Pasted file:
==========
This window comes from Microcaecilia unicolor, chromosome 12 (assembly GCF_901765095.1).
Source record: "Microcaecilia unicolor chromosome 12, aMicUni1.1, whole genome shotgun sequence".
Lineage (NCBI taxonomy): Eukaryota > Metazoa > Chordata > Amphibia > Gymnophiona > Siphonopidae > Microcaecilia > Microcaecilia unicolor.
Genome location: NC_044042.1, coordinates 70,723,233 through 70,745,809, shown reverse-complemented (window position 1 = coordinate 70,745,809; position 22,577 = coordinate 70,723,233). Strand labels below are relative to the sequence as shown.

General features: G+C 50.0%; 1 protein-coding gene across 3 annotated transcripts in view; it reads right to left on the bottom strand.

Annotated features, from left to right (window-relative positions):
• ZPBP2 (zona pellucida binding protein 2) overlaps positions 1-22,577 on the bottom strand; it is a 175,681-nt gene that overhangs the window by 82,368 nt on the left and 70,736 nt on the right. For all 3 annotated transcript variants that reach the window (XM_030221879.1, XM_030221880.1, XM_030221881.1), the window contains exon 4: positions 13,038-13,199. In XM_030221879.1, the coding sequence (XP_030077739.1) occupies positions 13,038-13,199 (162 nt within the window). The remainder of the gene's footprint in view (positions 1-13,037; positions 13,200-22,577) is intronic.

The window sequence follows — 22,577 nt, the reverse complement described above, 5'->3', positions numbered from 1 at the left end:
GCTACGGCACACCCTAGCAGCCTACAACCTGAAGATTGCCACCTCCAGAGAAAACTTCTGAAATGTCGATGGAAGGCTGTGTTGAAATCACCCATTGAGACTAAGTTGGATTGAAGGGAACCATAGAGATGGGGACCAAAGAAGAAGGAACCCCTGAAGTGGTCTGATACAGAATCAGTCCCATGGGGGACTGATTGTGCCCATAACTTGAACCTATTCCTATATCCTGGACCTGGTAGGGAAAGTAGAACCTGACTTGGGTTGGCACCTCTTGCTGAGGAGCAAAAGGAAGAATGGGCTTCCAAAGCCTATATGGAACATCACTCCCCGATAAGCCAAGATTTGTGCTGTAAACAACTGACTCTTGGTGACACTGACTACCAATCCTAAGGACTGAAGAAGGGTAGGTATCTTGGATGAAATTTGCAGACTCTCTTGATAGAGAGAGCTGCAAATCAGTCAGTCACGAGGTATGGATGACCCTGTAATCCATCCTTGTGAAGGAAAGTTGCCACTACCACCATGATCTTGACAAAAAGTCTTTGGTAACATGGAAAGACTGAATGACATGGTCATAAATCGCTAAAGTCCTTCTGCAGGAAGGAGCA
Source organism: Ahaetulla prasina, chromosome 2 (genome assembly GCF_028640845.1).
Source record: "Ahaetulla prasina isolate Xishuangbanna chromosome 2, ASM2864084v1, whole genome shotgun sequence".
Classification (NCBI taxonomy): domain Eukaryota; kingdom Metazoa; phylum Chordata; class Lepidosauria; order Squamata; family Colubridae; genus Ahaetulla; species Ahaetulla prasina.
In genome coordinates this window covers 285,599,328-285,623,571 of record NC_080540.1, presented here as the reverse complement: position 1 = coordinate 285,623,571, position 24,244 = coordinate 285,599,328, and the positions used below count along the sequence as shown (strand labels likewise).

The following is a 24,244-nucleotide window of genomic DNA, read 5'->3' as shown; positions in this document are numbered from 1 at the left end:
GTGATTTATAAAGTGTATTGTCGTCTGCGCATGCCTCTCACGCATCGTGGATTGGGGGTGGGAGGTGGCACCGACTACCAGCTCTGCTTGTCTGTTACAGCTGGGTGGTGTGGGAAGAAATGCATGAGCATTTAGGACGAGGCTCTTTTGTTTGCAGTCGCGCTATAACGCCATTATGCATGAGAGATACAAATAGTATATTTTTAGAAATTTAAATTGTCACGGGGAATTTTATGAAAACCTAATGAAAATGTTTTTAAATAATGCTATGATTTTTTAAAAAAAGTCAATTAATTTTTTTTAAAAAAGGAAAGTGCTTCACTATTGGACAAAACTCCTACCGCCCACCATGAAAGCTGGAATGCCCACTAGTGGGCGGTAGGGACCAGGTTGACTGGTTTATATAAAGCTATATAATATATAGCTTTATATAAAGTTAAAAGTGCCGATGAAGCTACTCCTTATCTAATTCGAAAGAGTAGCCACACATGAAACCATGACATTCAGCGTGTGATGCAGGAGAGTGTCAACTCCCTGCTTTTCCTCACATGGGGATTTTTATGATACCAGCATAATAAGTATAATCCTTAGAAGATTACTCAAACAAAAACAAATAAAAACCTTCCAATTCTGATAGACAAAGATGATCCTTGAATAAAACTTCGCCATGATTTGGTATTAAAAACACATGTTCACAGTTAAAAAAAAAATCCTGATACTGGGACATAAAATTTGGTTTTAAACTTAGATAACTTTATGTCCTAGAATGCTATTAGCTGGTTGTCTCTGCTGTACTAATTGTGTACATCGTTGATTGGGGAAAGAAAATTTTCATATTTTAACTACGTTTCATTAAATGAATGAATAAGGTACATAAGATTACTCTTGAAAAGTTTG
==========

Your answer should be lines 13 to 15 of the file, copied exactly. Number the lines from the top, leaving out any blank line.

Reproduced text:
In genome coordinates this window covers 285,599,328-285,623,571 of record NC_080540.1, presented here as the reverse complement: position 1 = coordinate 285,623,571, position 24,244 = coordinate 285,599,328, and the positions used below count along the sequence as shown (strand labels likewise).

The following is a 24,244-nucleotide window of genomic DNA, read 5'->3' as shown; positions in this document are numbered from 1 at the left end:
GTGATTTATAAAGTGTATTGTCGTCTGCGCATGCCTCTCACGCATCGTGGATTGGGGGTGGGAGGTGGCACCGACTACCAGCTCTGCTTGTCTGTTACAGCTGGGTGGTGTGGGAAGAAATGCATGAGCATTTAGGACGAGGCTCTTTTGTTTGCAGTCGCGCTATAACGCCATTATGCATGAGAGATACAAATAGTATATTTTTAGAAATTTAAATTGTCACGGGGAATTTTATGAAAACCTAATGAAAATGTTTTTAAATAATGCTATGATTTTTTAAAAAAAGTCAATTAATTTTTTTTAAAAAAGGAAAGTGCTTCACTATTGGACAAAACTCCTACCGCCCACCATGAAAGCTGGAATGCCCACTAGTGGGCGGTAGGGACCAGGTTGACTGGTTTATATAAAGCTATATAATATATAGCTTTATATAAAGTTAAAAGTGCCGATGAAGCTACTCCTTATCTAATTCGAAAGAGTAGCCACACATGAAACCATGACATTCAGCGTGTGATGCAGGAGAGTGTCAACTCCCTGCTTTTCCTCACATGGGGATTTTTATGATACCAGCATAATAAGTATAATCCTTAGAAGATTACTCAAACAAAAACAAATAAAAACCTTCCAATTCTGATAGACAAAGATGATCCTTGAATAAAACTTCGCCATGATTTGGTATTAAAAACACATGTTCACAGTTAAAAAAAAAATCCTGATACTGGGACATAAAATTTGGTTTTAAACTTAGATAACTTTATGTCCTAGAATGCTATTAGCTGGTTGTCTCTGCTGTACTAATTGTGTACATCGTTGATTGGGGAAAGAAAATTTTCATATTTTAACTACGTTTCATTAAATGAATGAATAAGGTACATAAGATTACTCTTGAAAAGTTTG